Another example of “natural” vs “unnatural” can be found in the Catholic church’s opposition to artificial birth control. Much like how homosexual sex is “unnatural” because it is non-procreative, heterosexual sex using contraception is considered “unnatural” because it frustrates the natural end of sex, which is to be open to new life. But how do we know that “being open to life” is the teleological end to heterosexual sex, as opposed to social bonding? This is pure Aristotelianism here, assuming that everything has an “end” that must be fulfilled. However, there is no empirical evidence that shows that such ends exist outside of the assumptions built into system of natural law philosophy, Aristotelianism, and its derived fields.
Hormonal birth control gets a particularly bad rap in conservotrad circles, because it is perceived to make healthy organs act in a way that is contrary how they were meant to work (I also suspect that “the Pill” is also seen as a symbol of sexual excess and rebellion, but that’s for another post). But why then is artificial insulin not considered “unnatural”? After all, if God had meant for those diabetics to have normal lives, he would have made their bodies able to produce their own insulin, right? What about organ transplants or skin grafts? That’s about as “unnatural” as it comes. Until recently, it was “natural” for women to die in childbirth, and it still is “natural” in many parts of the developing world. Contraception is viewed in a way by conservotrads that they wouldn’t for any other aspect of medicine, a body of knowledge and practice that is quite “unnatural,” as it is has historically been “natural” for humans to fall ill and succumb to bacteria, viruses, and other pathogens.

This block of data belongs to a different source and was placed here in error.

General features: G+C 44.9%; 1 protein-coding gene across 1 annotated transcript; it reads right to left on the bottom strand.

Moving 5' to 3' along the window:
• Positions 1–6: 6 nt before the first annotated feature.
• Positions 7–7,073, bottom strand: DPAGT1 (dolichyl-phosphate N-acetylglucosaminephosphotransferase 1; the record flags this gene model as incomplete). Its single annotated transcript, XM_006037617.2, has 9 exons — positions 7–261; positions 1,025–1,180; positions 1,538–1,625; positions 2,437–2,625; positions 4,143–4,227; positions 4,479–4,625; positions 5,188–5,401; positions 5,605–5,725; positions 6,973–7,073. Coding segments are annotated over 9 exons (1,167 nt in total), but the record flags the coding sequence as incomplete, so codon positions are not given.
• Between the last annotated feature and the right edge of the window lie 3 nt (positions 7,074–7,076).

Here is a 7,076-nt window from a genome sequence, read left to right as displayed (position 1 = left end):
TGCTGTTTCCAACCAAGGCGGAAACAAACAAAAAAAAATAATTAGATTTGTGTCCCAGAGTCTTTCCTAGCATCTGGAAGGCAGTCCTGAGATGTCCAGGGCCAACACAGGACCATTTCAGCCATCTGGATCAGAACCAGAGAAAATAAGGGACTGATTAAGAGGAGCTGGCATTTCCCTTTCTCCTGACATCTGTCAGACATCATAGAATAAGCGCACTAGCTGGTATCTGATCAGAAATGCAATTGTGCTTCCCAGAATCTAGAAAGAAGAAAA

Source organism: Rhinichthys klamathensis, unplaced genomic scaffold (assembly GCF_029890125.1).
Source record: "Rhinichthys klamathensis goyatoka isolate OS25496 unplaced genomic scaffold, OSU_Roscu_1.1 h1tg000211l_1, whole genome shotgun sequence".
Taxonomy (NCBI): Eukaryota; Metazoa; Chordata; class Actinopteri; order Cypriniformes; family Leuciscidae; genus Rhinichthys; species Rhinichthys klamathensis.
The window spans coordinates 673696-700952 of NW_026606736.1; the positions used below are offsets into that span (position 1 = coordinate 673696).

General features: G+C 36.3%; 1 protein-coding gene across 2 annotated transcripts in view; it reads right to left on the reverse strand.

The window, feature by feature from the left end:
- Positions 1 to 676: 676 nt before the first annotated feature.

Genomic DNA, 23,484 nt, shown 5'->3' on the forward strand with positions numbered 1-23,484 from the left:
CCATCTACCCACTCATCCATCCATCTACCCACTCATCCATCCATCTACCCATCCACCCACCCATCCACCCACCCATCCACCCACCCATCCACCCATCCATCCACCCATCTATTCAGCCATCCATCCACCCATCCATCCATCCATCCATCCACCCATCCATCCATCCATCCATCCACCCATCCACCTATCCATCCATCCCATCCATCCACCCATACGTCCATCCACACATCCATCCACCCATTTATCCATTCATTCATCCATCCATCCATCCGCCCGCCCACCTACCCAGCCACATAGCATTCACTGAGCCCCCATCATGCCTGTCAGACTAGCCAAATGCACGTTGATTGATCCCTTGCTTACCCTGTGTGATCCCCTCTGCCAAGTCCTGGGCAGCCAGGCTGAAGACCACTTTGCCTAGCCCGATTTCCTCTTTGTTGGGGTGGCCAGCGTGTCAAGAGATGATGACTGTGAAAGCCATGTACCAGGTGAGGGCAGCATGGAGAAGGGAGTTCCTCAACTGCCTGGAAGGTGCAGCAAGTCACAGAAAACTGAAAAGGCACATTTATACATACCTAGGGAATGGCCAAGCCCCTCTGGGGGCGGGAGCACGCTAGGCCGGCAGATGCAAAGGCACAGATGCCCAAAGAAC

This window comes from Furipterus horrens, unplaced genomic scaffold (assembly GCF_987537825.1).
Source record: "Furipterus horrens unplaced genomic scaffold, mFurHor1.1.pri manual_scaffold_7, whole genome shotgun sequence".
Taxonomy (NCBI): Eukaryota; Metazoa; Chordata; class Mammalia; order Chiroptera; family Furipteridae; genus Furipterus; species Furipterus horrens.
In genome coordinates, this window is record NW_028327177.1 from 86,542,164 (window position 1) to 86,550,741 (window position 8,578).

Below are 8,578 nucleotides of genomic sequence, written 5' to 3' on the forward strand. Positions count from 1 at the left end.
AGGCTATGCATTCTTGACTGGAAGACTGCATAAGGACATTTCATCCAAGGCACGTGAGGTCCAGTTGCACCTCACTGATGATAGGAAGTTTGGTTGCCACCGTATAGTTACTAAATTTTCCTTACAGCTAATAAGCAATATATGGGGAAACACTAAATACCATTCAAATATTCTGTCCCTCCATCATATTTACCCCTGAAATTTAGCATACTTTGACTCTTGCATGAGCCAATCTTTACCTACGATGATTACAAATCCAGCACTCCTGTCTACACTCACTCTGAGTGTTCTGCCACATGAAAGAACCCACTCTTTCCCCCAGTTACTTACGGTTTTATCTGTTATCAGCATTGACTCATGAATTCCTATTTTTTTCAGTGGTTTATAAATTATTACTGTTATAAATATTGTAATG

To sum up, I would say that the words “natural” and “unnatural” are essentially meaningless, especially when they are used to make moral judgements. What is “natural” tends to be what one already approves of, whereas the “unnatural” is what ones dislikes. The problem with natural law theory is that it makes a pretense of being an “eternal law” that everyone, regardless of religious orientation, must follow, but the conclusions only make sense in the context of a particular reading of Catholicism, especially since the church is supposedly the only body with the ability and authority to properly interpret the natural law. Natural law theory is as artificial as every other philosophy and religion conceived by humans, from Anglicanism to Zenoism. Aristotle himself believed in grounding his philosophy with empirical evidence, and it would help if natural law adherents did the same, rather than act under the assumption that their philosophy has any roots in the sciences or the natural world.